Abuse is about power. Power wielded by God, who is the origin of all power, is perfect and life-giving. In the hands of evil men, it effects death. King Nebuchadnezzar was abusing the power God had delegated to him. He was demanding glory and honor that is reserved for God alone. He unlawfully commanded his subjects to worship him by worshiping his image (of gold). Daniel’s three friends refused. They saw the thing for what it was – a violation of the first and second commandments. The fiery furnace was right there, about to get heated up. The king, as do all abusers of power, accompanied his order with threats and fear.
We admire Daniel’s three comrades. We teach this story in Sunday School to our children. No one “bad mouths” these faithful young Jewish men for refusing to obey their abuser. Even though God had told the Jews, in regard to how they were to conduct themselves during the Babylonian captivity —
(Jeremiah 29:4-7 ESV) (4) “Thus says the LORD of hosts, the God of Israel, to all the exiles whom I have sent into exile from Jerusalem to Babylon: (5) Build houses and live in them; plant gardens and eat their produce. (6) Take wives and have sons and daughters; take wives for your sons, and give your daughters in marriage, that they may bear sons and daughters; multiply there, and do not decrease. (7) But seek the welfare of the city where I have sent you into exile, and pray to the LORD on its behalf, for in its welfare you will find your welfare.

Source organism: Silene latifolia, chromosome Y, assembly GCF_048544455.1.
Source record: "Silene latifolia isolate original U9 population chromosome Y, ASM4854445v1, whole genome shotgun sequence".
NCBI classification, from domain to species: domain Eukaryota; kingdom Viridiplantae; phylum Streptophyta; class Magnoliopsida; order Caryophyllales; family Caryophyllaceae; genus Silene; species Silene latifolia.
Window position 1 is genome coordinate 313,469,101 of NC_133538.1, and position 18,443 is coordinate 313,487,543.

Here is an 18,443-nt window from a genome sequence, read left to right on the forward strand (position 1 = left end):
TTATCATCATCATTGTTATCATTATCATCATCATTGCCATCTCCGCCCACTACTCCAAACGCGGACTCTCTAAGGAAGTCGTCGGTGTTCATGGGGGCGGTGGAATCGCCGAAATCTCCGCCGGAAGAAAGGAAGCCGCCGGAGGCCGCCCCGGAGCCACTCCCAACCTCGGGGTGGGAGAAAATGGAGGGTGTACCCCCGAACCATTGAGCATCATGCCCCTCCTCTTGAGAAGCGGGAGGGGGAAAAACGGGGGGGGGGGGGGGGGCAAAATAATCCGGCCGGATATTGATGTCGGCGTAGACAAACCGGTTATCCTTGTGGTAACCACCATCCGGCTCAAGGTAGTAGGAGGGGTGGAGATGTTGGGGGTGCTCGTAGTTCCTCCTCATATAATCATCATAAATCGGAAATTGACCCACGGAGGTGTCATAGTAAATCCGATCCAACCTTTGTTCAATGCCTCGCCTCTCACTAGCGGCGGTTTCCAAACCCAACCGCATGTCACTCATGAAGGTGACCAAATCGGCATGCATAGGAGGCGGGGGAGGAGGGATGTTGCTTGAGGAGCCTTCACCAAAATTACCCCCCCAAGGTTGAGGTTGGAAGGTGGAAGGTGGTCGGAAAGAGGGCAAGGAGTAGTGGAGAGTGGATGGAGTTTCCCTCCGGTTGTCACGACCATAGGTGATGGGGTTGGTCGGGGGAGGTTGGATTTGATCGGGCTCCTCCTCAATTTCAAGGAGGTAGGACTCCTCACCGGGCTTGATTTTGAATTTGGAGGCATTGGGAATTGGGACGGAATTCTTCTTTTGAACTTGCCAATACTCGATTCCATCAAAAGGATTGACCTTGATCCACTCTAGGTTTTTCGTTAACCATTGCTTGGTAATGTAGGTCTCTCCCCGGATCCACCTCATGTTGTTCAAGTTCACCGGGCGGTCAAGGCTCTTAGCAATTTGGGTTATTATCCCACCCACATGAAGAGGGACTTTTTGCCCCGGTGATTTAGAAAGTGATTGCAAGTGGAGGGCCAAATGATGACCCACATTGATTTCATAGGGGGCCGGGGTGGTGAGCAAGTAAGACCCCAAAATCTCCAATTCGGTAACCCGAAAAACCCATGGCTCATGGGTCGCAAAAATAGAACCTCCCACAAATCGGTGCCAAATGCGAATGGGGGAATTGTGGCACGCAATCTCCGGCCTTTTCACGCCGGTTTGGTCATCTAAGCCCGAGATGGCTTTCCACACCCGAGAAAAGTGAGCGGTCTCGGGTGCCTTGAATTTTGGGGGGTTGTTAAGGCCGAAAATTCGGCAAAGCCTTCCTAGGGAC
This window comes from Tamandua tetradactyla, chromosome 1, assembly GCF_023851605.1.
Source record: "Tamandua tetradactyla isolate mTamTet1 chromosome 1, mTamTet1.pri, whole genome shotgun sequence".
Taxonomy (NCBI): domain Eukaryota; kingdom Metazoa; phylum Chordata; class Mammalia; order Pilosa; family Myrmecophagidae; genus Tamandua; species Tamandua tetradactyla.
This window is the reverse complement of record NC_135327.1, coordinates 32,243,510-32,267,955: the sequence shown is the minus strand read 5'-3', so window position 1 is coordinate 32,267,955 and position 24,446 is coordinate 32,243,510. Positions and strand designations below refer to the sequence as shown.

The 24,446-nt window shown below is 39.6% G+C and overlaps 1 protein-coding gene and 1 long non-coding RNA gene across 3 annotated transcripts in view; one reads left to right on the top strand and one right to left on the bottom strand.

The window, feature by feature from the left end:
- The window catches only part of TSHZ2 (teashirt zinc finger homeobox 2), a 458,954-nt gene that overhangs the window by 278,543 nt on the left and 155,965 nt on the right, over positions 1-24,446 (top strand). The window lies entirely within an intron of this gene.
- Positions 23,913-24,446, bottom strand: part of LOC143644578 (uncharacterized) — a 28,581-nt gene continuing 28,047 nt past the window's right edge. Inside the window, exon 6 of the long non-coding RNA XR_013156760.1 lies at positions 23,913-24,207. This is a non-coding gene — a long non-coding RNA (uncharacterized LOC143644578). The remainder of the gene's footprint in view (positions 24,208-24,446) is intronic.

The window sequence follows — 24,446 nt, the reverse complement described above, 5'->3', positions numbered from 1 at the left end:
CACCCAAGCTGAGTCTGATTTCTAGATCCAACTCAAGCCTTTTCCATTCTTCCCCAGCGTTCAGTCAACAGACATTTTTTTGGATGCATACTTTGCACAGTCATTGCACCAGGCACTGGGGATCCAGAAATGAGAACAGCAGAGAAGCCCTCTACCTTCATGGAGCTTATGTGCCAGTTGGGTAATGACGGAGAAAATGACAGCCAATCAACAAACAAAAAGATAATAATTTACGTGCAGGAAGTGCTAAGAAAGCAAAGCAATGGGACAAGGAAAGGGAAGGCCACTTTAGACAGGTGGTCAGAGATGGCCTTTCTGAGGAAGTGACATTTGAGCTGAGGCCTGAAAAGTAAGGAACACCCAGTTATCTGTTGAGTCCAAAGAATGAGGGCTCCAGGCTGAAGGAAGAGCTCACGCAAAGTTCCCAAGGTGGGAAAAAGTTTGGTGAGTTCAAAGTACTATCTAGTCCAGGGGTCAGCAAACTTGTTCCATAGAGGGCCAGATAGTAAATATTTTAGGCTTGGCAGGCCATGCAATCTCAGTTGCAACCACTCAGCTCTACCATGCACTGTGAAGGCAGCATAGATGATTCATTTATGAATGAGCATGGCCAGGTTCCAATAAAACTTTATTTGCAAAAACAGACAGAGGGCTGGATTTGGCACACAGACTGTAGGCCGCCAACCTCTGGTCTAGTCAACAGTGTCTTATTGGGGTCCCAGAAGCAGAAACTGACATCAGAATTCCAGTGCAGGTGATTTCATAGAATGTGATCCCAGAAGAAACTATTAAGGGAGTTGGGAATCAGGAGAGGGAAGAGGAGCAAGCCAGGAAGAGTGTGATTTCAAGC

….still, these three men refused to obey the king. They were bound by a higher covenant. They obeyed God rather than men.
Now, I have some questions. Abusers of all sorts set themselves up as gods to be worshiped. They demand that their victims bow down to them. They strike up the band by employing their many abusive tactics, and issue the order for their whole family to worship them — or else.
Why then is the Christian church so often telling victims of abuse that they must bow down and worship? Why is the marriage covenant with a wicked man being exalted over and above our covenant to the Lord — to worship and serve Him alone? “Shadrach, Meshach, and Abednego! You have upset the king. Go back and submit to him. He is your head.”